Under the provisions of the Guardianship and Administration Act 1995 in the state of Tasmania (Australia), the document of appointment has to be registered with the Guardianship and Administration Board. This study therefore provides an unusual opportunity to learn what people write in their Enduring Guardianship (EG) forms, who they appoint as enduring guardians, and also gives other valuable demographic information about the appointment of substitute decision-makers, the making of advance care directives in Tasmania. It also gives a rare opportunity to obtain ‘denominator’ data about the uptake of these provisions in a defined jurisdiction.
A total of 502 EG forms were analysed, out of a total of 10 040 forms lodged at the time of the study, since 1995. This represents a 2% uptake by a population of approximately 500 000 over a 15-year period. In total there were 298 females and 176 males, with 28 forms where gender was not recorded.
The majority of the sample consisted of forms completed by retired persons aged over 60. Despite the fact that legal assistance is not necessary to complete an EG form, 197/502 (39%) showed evidence of some qualified legal input.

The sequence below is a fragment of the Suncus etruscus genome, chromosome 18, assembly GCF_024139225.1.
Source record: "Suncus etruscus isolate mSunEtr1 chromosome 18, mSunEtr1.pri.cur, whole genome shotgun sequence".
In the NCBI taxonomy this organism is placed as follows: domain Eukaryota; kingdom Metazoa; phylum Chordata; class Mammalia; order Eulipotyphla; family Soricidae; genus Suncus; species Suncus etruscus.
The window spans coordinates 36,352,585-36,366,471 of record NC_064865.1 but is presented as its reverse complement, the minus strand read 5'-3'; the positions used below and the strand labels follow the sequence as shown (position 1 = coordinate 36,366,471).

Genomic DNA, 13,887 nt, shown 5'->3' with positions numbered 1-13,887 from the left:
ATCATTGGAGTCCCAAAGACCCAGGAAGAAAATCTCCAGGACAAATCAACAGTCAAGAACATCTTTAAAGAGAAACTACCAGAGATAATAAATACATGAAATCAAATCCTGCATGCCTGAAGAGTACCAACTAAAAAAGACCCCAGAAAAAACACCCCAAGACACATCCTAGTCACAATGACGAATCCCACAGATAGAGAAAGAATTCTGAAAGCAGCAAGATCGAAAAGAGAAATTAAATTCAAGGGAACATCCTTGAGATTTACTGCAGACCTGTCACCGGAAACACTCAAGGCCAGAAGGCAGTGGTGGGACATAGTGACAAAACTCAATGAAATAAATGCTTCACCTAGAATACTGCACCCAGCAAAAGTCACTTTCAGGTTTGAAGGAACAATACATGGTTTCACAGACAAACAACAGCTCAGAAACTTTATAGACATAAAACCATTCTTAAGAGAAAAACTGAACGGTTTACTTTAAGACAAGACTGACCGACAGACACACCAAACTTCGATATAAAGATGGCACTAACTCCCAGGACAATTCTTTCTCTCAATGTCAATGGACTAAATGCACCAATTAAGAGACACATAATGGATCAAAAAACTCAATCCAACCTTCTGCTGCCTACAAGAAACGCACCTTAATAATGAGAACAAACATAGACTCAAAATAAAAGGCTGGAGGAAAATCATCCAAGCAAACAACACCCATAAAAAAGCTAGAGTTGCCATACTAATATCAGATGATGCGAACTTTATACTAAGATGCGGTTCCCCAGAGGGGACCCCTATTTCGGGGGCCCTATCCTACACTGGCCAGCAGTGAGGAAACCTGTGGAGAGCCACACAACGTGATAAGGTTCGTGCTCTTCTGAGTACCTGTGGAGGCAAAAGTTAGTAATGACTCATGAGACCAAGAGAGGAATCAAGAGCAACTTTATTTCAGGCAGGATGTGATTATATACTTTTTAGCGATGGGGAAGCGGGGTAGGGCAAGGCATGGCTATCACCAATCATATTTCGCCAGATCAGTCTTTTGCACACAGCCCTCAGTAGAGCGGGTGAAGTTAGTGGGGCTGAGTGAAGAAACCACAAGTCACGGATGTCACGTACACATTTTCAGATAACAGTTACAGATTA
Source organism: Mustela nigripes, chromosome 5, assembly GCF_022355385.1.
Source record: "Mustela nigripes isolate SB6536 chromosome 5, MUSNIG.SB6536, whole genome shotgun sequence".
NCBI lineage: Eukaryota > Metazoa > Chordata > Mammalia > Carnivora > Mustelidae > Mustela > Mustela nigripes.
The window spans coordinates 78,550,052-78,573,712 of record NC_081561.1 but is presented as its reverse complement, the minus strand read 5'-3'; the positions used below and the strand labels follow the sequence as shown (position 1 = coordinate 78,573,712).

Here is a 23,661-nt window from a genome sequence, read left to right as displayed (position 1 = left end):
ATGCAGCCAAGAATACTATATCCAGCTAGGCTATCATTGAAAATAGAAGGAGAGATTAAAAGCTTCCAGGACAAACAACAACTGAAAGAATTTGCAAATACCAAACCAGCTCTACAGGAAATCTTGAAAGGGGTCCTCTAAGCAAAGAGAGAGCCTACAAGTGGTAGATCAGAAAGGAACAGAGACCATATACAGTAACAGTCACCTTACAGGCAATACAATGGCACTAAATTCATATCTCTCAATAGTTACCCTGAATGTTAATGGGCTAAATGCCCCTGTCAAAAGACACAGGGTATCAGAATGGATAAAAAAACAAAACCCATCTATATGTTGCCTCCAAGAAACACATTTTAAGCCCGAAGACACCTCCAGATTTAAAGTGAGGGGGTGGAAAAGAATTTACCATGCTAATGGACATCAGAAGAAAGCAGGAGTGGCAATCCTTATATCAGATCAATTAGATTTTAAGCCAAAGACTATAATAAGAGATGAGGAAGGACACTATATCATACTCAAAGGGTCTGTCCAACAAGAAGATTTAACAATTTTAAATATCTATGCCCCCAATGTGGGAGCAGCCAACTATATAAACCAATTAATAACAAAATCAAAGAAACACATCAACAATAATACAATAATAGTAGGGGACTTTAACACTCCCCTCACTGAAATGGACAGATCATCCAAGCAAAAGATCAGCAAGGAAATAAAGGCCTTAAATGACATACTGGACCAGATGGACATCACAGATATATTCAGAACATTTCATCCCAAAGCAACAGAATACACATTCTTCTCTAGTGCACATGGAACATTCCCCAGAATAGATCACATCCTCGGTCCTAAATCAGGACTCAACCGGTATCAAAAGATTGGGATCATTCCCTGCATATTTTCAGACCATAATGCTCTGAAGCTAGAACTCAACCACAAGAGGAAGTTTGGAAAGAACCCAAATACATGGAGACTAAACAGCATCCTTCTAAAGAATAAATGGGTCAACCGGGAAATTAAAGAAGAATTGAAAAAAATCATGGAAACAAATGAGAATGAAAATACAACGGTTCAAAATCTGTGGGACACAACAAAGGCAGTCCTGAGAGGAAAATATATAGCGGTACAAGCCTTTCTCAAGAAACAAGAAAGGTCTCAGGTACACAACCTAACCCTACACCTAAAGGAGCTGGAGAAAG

238/502 (47%) of the forms contained some kind of statement about care at the end of life, and indicated a preference for the deployment of timely and appropriate palliative care.
Persons who appoint enduring guardians in Tasmania are predominantly older retired citizens, whose single most frequently expressed concern is for palliative care at the end of life.
- Published by the BMJ Publishing Group Limited. For permission to use (where not already granted under a licence) please go to http://group.bmj.com/group/rights-licensing/permissions
Statistics from Altmetric.com
If you wish to reuse any or all of this article please use the link below which will take you to the Copyright Clearance Center’s RightsLink service. You will be able to get a quick price and instant permission to reuse the content in many different ways.